These include (but aren’t limited to) relationships between:

  • Doctor & patient
  • Landlord & tenant
  • Employer & employee
  • Prison & detainee
  • Manufacturer or supplier & consumer
  • Road user & road user
  • Teacher & student

If you think that your case satisfies these three requirements, it’s time to get some legal advice about what to do next.

How Does Claiming Compensation Work?

How you go about making a claim will depend on the specific facts of your case. For example, in Queensland, injuries sustained at your workplace usually involve navigating the WorkCover system first, whereas claims of medical negligence can go straight to court.

If you’re seeking compensation, you’ll need a lawyer to:

  1. Help you see if you have a case
  2. Explain what you need to do next and;
  3. Prepare the relevant documents so you can lodge your claim within the legislated deadlines.

How Much Compensation Can I Claim?

One of the biggest misconceptions in Australia is that large compensation claims are essentially “money for nothing”.

How much a claim is worth is actually based on very real calculations that take into account:

  • Financial losses suffered as a result of the harm caused: This calculation includes both immediate losses and future losses, which can be quite substantial if the claimant’s ability to work has been affected.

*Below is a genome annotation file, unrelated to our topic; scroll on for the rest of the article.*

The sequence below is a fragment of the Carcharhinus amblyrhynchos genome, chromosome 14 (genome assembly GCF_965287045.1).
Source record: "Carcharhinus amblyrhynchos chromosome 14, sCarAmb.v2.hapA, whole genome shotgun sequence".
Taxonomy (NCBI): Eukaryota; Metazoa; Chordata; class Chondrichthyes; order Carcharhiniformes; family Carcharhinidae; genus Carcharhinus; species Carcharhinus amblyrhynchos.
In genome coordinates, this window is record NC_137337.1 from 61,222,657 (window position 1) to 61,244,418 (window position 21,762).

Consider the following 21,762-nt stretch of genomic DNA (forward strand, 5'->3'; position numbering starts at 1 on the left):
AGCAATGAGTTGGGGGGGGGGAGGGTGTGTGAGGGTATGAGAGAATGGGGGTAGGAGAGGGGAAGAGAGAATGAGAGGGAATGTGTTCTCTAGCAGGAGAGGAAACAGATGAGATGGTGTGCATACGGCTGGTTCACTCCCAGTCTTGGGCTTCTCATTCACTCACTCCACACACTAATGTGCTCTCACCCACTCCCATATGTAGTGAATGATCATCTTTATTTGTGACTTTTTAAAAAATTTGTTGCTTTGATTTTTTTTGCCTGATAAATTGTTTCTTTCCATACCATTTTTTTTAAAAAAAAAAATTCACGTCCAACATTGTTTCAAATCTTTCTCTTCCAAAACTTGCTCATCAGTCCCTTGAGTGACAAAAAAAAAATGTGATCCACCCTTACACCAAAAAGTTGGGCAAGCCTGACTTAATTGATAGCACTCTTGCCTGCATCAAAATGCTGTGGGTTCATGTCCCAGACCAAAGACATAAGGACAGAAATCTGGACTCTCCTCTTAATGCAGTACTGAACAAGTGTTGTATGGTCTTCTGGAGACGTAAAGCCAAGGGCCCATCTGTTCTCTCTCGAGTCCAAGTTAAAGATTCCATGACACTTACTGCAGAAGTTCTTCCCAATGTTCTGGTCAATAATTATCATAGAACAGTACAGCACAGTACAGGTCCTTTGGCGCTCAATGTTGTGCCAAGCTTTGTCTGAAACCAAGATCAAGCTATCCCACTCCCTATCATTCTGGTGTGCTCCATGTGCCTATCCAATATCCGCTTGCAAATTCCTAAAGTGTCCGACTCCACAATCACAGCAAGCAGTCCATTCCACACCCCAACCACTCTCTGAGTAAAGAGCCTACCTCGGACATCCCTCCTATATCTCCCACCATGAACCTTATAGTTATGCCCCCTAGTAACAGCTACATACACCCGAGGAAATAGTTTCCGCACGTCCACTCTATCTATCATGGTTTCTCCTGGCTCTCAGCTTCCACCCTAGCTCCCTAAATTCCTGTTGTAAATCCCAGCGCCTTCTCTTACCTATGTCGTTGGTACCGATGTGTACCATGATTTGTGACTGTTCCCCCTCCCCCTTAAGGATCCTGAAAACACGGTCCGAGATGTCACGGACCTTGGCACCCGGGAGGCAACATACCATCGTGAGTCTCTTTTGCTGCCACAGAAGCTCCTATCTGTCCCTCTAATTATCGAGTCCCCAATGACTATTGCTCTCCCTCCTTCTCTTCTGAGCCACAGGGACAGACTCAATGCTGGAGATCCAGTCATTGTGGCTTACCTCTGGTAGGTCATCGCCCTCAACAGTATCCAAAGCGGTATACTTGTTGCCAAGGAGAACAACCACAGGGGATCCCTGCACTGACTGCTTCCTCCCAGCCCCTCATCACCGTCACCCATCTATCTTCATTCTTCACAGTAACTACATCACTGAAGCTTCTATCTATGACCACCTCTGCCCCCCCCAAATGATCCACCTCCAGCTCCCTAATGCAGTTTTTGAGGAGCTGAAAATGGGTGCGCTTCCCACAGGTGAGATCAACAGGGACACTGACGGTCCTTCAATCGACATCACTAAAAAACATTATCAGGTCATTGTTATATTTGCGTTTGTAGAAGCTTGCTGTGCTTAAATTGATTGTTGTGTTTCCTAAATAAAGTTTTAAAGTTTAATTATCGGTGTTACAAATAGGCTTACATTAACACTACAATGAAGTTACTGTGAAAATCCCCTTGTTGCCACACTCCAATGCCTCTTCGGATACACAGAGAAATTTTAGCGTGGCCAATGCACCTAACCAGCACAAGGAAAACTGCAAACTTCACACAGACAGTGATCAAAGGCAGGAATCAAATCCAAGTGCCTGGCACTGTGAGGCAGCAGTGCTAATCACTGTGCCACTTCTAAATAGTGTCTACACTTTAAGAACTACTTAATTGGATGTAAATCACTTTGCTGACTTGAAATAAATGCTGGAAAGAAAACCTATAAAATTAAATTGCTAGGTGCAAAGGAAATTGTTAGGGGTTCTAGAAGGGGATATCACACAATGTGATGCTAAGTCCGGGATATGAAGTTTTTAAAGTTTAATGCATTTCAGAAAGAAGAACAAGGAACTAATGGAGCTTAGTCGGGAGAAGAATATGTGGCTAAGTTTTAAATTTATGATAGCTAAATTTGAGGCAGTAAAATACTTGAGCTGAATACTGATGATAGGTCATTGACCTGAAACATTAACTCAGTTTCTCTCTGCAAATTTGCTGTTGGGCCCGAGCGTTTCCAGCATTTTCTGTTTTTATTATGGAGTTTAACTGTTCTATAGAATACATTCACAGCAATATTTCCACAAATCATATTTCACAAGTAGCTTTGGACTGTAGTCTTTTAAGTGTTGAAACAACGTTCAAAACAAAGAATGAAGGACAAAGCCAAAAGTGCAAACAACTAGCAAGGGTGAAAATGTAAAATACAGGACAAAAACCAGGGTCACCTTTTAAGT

• The extent of any injuries: Injuries that are severe, or have life-long consequences will incur higher compensation payments than temporary or minor injuries.
  • Damage to personal property: Claimants may also receive compensation for physical property that has been damaged, with unique items usually attracting more compensation than replaceable objects.

Every claim is different, which is why most lawyers will be reluctant to give you a dollar figure until they understand all of the details of your case and have communicated with the other party’s insurer or solicitors.

When Can’t I Make a Claim?

There are some circumstances where you cannot claim compensation. These include:

  • Occasions where any harm you suffer is caused by incidents that are deemed to be “acts of God”
  • When harm occurs as the result of an act of war or terrorism
  • Injuries and accidents that were your own fault (as opposed to contributory negligence, where an incident is only partially your fault)

A good personal injury lawyer will tell you very early on if your claim is likely to be unsuccessful because of any of these factors.

What Is No Win No Fee?

You may have seen lawyers who offer “no win no fee” services. This is a popular type of billing arrangement where you may not have to pay any legal fees if your claim is unsuccessful.

It’s important to know, however, that no win no fee is not a risk-free arrangement.